Cheapness is a superpower. Everywhere you look, someone's trying to pry your money off you. Most of us submit, hand over every cent, borrow more and throw that away too. According to the Reserve Bank, in 2020 household debt in New Zealand was 162.70 per cent of gross income. We are far from a nation of skinflints.
There are, however, those amongst us who fight their urges. Strong, sexy Kiwis who keep their wallets shut and their bank accounts full. God, I wish I was a miser. If I could be any superhero in the Marvel Cinematic Universe, it wouldn't be Thor, Ironman, The Winter Soldier, Falcon or Spiderman. It would be a new champion - a powerful money-saving scrooge. I would be Tight-A--e Man with the strength to curb spending. Sadly, like most New Zealanders, I am the snivelling villain, Sir Blow-alot.
Last Sunday, Diana Clement, in her excellent Herald article The 10 Commandments of Personal Finance, paid tribute to tight-wads. "We need very little in life but fool ourselves into thinking our wants are needs."
I have a very wealthy friend who loves cricket but hasn't signed up to Spark Sport. In his words, "F--- that, I'm not spending $24.99 a month on anything". There is so much to admire in a pinchfist stance from such a rich man. The discipline. The tightness.
On the other hand, I subscribe to Netflix, Neon, Amazon, Apple TV+, Spark Sport, Sky, Spotify and MLB.TV, UFC Fight Pass, Playstation Gold and two Disney+ accounts (I signed up to one with the wrong email address and can't work out how to cut it off). Throw two gym memberships on top and we have some severe outgoings. Like many of you, I am a money-wasting cretin.
What can we do? How do we become cheap? How do we stop spending? The solution is easier than you think. According to neuroscientist Dr Judson Brewer in his life-changing book The Craving Mind, if you want to break a bad habit, you concentrate on it. Get curious about every sensation and feeling when you are about to do it.
Pay careful attention before, during and after you spend. We buy stupid things not because we need them but because we are anxious, tired, hungry, sad or stressed. Check your feelings post-purchase. Did the item solve any of those emotional problems?
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I once signed up for a new car because I was hung over. A bit of hydration and sleep would have been a cheaper option. Every time you don't buy, you change your brain. Your neural pathways stop leading you from sad to purchase. They can be altered so they compel you to hang with friends when you are low. All you have to do is make that your new habit. One day you'll wake up a miserly cheap a--e and never look back.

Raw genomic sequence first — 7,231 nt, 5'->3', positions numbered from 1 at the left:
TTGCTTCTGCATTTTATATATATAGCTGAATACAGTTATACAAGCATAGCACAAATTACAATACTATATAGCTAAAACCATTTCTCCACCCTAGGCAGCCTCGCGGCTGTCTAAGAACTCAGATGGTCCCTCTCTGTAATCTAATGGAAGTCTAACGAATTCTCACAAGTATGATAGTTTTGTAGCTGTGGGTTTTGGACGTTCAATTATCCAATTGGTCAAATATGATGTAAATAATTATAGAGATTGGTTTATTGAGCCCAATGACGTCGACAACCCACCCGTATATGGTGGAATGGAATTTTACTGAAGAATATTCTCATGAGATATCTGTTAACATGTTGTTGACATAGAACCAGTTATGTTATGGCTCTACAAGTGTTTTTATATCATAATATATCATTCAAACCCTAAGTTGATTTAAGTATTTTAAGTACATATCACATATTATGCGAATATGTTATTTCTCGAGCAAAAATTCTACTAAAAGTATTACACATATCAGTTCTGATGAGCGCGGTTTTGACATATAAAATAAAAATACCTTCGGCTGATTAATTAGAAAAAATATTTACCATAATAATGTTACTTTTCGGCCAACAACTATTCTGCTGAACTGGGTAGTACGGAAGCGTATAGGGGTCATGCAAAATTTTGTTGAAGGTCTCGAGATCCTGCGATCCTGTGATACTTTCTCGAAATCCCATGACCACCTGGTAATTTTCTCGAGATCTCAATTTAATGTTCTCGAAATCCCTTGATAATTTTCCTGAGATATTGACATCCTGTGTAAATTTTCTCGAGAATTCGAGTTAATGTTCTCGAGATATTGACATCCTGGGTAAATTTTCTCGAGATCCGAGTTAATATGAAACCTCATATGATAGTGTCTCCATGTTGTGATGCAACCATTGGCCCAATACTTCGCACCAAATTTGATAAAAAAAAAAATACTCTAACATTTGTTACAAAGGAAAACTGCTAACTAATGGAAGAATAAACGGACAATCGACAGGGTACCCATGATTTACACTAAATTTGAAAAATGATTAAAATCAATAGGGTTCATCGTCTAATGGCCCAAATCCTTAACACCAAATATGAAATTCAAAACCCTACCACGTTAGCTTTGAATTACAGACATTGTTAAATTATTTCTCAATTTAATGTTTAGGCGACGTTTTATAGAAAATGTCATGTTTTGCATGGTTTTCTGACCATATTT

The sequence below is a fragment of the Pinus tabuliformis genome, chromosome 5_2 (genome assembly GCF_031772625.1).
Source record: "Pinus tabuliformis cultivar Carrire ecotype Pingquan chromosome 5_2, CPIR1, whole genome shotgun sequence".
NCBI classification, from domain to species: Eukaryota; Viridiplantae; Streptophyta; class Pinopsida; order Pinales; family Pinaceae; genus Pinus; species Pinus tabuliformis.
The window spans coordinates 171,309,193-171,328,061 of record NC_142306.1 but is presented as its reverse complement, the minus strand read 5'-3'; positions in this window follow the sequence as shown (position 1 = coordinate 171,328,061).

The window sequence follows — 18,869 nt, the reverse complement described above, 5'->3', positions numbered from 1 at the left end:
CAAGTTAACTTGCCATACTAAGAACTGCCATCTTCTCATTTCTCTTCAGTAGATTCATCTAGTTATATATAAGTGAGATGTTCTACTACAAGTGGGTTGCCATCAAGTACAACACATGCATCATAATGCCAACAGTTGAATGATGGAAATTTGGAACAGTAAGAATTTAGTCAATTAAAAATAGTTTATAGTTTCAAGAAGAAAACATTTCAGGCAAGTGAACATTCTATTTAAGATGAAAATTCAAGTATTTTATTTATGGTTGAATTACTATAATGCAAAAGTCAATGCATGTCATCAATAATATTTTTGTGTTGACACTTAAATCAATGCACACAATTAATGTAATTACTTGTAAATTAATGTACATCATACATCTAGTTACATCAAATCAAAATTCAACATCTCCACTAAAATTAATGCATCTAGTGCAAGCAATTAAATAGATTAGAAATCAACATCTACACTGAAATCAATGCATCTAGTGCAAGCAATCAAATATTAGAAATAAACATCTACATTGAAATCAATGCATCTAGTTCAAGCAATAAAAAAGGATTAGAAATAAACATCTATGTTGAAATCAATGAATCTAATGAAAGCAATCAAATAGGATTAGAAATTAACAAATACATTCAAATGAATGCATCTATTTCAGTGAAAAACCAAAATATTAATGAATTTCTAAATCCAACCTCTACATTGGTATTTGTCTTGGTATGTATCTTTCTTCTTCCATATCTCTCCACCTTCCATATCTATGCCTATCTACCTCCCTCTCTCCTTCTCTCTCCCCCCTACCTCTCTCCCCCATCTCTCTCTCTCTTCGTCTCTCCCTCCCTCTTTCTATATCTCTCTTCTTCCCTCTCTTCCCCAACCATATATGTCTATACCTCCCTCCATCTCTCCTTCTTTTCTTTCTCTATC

The first test on your path to tight-wadness will be the hardest. The minute I committed to the thrifty way, my brain decided I needed a $3000 True Thinkline Automatic Rado watch. A handsome timepiece like that would surely make me happy. Luckily, seconds before purchase - I didn't.
Zoning in on my full-body sensations, I noticed I was buying it because I was anxious about a challenging project I am working on. That and I hadn't done my morning ablutions yet. Our uneasy feelings in the stomach are often solved with a simple evacuation. The watch was never going to help with either of those problems.
A week later, I don't even want that Swiss beauty. The clock on my phone works just fine. I have hardly spent a cent since.
Double VC winner and greatest New Zealander ever, Charles Upham, believed all you need in a day is "two square meals and a dry place to sleep". Anything more than that is a luxury. We do not need 30 pairs of sneakers, three 70-inch TVs and five restaurant meals a week. We may want them, but we do not need them.
Each new consumer desire you experience should be closely examined for what it is. It's more likely to be unrelated anxiety than necessity. There is honour in being a cheap, sexy Scrooge. The power of frugality is in your hands. Each purchase you don't make charges your tight-wad powers.
Having said that, my birthday is coming up if anyone wants to get me that seductive Swiss watch. I am too much of skinflint these days to get it for myself.